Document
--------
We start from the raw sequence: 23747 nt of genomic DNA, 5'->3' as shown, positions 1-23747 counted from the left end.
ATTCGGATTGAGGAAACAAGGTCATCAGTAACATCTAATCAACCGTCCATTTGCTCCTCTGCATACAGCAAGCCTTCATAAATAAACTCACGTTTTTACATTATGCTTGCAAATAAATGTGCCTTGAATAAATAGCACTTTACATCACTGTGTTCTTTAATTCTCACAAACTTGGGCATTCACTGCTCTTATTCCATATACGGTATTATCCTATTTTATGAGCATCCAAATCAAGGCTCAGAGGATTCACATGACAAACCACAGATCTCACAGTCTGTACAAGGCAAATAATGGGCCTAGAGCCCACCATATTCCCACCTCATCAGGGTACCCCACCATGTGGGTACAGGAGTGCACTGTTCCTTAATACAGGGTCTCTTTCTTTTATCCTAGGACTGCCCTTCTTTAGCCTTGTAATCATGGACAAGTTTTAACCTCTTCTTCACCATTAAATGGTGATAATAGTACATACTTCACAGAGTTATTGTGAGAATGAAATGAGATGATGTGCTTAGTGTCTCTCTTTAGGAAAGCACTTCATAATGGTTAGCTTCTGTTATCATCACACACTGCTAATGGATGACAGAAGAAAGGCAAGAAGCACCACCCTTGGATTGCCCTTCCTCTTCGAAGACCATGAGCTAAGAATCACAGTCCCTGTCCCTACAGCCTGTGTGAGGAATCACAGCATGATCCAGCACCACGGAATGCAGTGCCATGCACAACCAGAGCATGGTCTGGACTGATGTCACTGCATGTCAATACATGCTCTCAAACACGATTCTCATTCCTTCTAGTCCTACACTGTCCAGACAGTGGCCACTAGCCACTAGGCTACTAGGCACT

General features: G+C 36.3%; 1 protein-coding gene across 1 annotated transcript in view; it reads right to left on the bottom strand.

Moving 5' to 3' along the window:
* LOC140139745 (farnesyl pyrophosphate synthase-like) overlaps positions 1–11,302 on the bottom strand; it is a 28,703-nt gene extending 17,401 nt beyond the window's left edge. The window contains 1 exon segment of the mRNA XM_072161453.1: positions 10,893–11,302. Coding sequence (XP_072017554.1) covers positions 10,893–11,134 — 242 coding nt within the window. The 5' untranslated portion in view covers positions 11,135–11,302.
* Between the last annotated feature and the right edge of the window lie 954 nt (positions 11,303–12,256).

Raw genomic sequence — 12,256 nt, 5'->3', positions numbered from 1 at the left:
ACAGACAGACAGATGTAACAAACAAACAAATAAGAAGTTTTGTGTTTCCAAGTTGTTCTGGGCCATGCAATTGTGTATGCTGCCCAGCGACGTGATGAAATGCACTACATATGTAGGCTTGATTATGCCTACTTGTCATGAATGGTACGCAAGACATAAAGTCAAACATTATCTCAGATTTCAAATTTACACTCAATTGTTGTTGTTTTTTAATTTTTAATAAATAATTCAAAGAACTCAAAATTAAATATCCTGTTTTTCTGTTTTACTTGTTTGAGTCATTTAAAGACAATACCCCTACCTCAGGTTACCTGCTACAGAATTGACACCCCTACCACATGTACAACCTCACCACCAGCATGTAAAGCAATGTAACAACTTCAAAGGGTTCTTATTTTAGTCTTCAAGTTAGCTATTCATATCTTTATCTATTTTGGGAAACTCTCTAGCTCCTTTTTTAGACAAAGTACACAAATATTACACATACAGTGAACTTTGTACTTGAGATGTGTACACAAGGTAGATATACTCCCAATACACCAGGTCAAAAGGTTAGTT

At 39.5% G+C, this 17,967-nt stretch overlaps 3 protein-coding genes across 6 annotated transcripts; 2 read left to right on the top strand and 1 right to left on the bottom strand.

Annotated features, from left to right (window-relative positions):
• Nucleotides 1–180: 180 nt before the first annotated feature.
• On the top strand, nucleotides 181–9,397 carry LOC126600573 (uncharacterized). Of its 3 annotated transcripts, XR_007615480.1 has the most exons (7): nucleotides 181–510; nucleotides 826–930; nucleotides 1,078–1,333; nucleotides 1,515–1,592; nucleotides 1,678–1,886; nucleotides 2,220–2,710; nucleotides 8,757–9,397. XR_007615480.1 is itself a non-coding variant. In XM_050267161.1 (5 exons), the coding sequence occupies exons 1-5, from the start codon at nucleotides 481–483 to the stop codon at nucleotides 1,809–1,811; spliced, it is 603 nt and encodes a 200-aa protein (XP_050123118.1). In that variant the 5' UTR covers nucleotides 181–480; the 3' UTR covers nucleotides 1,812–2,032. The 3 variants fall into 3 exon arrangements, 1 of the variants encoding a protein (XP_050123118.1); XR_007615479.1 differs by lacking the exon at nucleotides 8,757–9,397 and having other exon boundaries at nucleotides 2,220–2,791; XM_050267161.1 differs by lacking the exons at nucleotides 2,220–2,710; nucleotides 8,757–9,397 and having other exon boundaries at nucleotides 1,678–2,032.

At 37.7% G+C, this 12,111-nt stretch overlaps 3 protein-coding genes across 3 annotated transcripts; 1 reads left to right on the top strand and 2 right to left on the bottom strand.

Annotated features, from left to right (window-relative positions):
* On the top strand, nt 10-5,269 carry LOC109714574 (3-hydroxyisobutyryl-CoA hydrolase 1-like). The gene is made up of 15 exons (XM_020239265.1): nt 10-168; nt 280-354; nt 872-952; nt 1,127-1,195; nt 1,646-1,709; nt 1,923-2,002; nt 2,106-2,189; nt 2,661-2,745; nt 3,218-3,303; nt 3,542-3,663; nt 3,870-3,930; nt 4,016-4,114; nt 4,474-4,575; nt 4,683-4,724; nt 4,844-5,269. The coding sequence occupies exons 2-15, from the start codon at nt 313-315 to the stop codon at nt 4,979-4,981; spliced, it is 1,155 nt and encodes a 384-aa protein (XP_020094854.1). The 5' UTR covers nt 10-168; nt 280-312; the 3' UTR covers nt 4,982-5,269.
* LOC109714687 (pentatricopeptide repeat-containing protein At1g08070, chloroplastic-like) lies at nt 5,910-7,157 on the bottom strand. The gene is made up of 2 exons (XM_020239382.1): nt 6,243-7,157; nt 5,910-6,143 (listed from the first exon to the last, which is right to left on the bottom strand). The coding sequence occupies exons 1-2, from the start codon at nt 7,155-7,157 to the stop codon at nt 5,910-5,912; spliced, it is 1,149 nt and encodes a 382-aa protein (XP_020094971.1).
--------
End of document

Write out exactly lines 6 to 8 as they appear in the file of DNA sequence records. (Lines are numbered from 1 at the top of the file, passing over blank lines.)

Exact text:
* Between the last annotated feature and the right edge of the window lie 954 nt (positions 11,303–12,256).

Raw genomic sequence — 12,256 nt, 5'->3', positions numbered from 1 at the left:
ACAGACAGACAGATGTAACAAACAAACAAATAAGAAGTTTTGTGTTTCCAAGTTGTTCTGGGCCATGCAATTGTGTATGCTGCCCAGCGACGTGATGAAATGCACTACATATGTAGGCTTGATTATGCCTACTTGTCATGAATGGTACGCAAGACATAAAGTCAAACATTATCTCAGATTTCAAATTTACACTCAATTGTTGTTGTTTTTTAATTTTTAATAAATAATTCAAAGAACTCAAAATTAAATATCCTGTTTTTCTGTTTTACTTGTTTGAGTCATTTAAAGACAATACCCCTACCTCAGGTTACCTGCTACAGAATTGACACCCCTACCACATGTACAACCTCACCACCAGCATGTAAAGCAATGTAACAACTTCAAAGGGTTCTTATTTTAGTCTTCAAGTTAGCTATTCATATCTTTATCTATTTTGGGAAACTCTCTAGCTCCTTTTTTAGACAAAGTACACAAATATTACACATACAGTGAACTTTGTACTTGAGATGTGTACACAAGGTAGATATACTCCCAATACACCAGGTCAAAAGGTTAGTT